Dim Your Lights and Save on Your Hydro Bills
Reduce your hydro bill and save up to 75% on lighting with these easy changes.
Some home and condo owners have the mistaken idea that lighting doesn’t cost that much, but it actually accounts for about 16% of your hydro bill in the summer and more in the dark winter months. There are many creative ways to curtail the lighting portion of your hydro bill which reduces greenhouse gas emissions and saves you money.
Installing and using dimmer switches will help to reduce your energy consumption. If you are going to replace your switches, take this opportunity to install foam gaskets behind the switch plate cover on those switches that are uninsulated. Check to see if your switches are insulated by placing your hand over the switches on a cold day, if you can feel a slight draft, specifically on the switches mounted on exterior walls, your switches need insulating. Uninsulated switches are basically holes in your wall through which heated indoor air is escaping.
For those who just can’t remember to turn off the lights, occupancy sensors will do this job for you. These sensors have advantages for security, energy efficiency and convenience. Occupancy sensors can be motion-activated or thermal. If you can, opt for the thermal (infrared) sensors so the lights don’t switch off when you stop moving.
Place lamps in a corner if your walls are a light colour so the light can be reflected back into the room. Keep your lightbulbs dusted for maximum efficiency.
While these do require an initial investment, you can save up to 75% of your lighting bill by switching to LEDs or CFLs. The newer versions come in warmer hues than their cold, blue predecessors so you can rest assured that you be comfortable.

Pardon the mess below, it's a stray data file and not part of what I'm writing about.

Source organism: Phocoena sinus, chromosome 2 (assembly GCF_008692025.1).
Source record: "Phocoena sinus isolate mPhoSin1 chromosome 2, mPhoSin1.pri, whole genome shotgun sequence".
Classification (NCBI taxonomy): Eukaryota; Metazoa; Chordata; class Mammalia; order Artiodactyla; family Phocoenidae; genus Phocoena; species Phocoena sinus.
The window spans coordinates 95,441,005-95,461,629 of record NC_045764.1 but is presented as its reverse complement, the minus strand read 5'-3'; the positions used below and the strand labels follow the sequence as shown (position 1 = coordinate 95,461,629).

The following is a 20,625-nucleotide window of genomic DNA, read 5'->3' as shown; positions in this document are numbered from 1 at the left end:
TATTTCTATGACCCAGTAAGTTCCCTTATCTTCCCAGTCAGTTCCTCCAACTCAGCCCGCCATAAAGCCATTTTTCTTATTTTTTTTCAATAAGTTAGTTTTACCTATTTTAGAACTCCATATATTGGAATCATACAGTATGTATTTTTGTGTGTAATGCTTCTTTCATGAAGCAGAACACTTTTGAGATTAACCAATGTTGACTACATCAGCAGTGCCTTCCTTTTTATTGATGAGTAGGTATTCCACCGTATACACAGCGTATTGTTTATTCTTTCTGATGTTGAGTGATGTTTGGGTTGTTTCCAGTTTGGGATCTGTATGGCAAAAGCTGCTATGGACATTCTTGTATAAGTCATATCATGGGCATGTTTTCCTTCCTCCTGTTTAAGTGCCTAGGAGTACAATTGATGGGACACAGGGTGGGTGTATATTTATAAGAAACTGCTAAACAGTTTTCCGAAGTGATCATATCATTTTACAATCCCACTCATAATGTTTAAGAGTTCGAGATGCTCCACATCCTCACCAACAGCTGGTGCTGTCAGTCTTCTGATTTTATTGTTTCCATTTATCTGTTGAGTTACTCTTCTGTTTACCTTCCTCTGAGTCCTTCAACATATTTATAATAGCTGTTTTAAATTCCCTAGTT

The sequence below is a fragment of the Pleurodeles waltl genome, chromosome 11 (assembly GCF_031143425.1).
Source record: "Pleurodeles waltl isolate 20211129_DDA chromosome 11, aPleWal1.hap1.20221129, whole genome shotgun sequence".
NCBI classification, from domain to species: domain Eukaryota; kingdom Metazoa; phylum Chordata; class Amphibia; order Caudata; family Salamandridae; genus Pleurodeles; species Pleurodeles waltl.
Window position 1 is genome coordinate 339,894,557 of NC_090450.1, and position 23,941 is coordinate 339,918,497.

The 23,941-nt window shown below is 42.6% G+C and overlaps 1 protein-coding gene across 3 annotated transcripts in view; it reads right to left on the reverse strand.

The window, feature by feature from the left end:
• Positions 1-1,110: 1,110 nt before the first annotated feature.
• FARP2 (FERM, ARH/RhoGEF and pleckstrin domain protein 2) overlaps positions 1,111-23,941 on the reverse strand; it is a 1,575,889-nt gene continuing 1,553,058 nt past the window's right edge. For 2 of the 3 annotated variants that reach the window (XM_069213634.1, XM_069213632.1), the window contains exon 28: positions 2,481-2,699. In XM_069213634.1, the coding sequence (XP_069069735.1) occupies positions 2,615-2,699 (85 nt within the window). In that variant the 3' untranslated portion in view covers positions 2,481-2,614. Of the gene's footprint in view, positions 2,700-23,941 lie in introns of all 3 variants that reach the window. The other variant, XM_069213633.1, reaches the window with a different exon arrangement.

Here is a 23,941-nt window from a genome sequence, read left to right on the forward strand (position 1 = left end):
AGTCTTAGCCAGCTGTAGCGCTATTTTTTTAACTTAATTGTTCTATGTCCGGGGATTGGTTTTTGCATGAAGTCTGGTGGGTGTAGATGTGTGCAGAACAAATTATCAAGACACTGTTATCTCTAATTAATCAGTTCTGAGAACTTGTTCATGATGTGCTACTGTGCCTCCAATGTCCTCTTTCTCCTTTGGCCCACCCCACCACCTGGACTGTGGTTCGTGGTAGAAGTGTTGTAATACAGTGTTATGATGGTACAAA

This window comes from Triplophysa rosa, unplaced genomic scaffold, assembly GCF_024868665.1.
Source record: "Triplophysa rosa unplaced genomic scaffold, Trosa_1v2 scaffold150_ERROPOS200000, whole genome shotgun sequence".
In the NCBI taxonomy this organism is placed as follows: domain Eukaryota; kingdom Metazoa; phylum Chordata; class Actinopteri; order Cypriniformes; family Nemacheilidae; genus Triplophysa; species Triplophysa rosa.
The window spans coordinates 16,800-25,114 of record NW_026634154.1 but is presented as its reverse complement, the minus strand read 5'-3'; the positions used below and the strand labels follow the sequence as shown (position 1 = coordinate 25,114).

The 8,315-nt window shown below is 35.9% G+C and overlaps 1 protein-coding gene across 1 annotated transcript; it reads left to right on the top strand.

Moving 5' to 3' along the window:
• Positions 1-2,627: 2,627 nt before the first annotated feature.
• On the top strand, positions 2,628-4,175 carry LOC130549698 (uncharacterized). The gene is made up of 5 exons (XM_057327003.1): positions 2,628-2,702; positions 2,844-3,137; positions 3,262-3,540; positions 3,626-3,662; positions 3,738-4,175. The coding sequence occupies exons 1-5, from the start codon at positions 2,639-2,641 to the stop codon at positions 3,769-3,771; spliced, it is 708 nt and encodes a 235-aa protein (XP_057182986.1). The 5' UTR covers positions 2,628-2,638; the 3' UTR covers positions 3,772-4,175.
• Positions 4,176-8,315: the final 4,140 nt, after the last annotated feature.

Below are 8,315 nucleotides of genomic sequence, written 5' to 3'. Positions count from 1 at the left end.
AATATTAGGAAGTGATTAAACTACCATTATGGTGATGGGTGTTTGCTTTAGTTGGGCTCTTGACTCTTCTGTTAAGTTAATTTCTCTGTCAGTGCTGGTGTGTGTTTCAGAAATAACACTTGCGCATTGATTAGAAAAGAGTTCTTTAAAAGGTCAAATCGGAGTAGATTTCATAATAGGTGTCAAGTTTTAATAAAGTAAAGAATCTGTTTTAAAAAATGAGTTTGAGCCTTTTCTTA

CFLs or LEDs
Once you decide to make the switch to energy-efficient lighting, you have to navigate a plethora of choices to find a bulb that suits your needs. Let’s start by distinguishing between the two major types of lights:
CFLs: Compact fluorescents are more efficient than incandescent lights and will last much longer too. Their biggest downside is the presence of mercury which means that a broken or spent CFL must be handled as hazardous waste and disposed of in an appropriate drop-off center. Should one break in your home, be sure to clean up carefully using protective gear so that you and your family are not exposed to the mercury.
CFLs work by sending an electric current through a glass tube which contains mercury vapor and argon. Consequently, it can take a few seconds for the light to come on once you flick the switch; just long enough for you to stub your toe!
You can’t use dimmer switches with most CFLs.
LEDs: ‘Light emitting diodes’ or LEDs have longevity on their side and last from 20,000 to 50,000 hours—about five times longer than comparable bulbs.
LEDs don’t contain mercury so they can be disposed of with your residential garbage, but they do cost more than CFLs. LEDs use much less power (watts) per unit of light generated (lumens) than CFLs which means they cost you less to operate.
If you can’t afford a complete revamp, consider changing just the five most used lights in your home to energy-efficient LEDS which will result in savings of about $70 a year.
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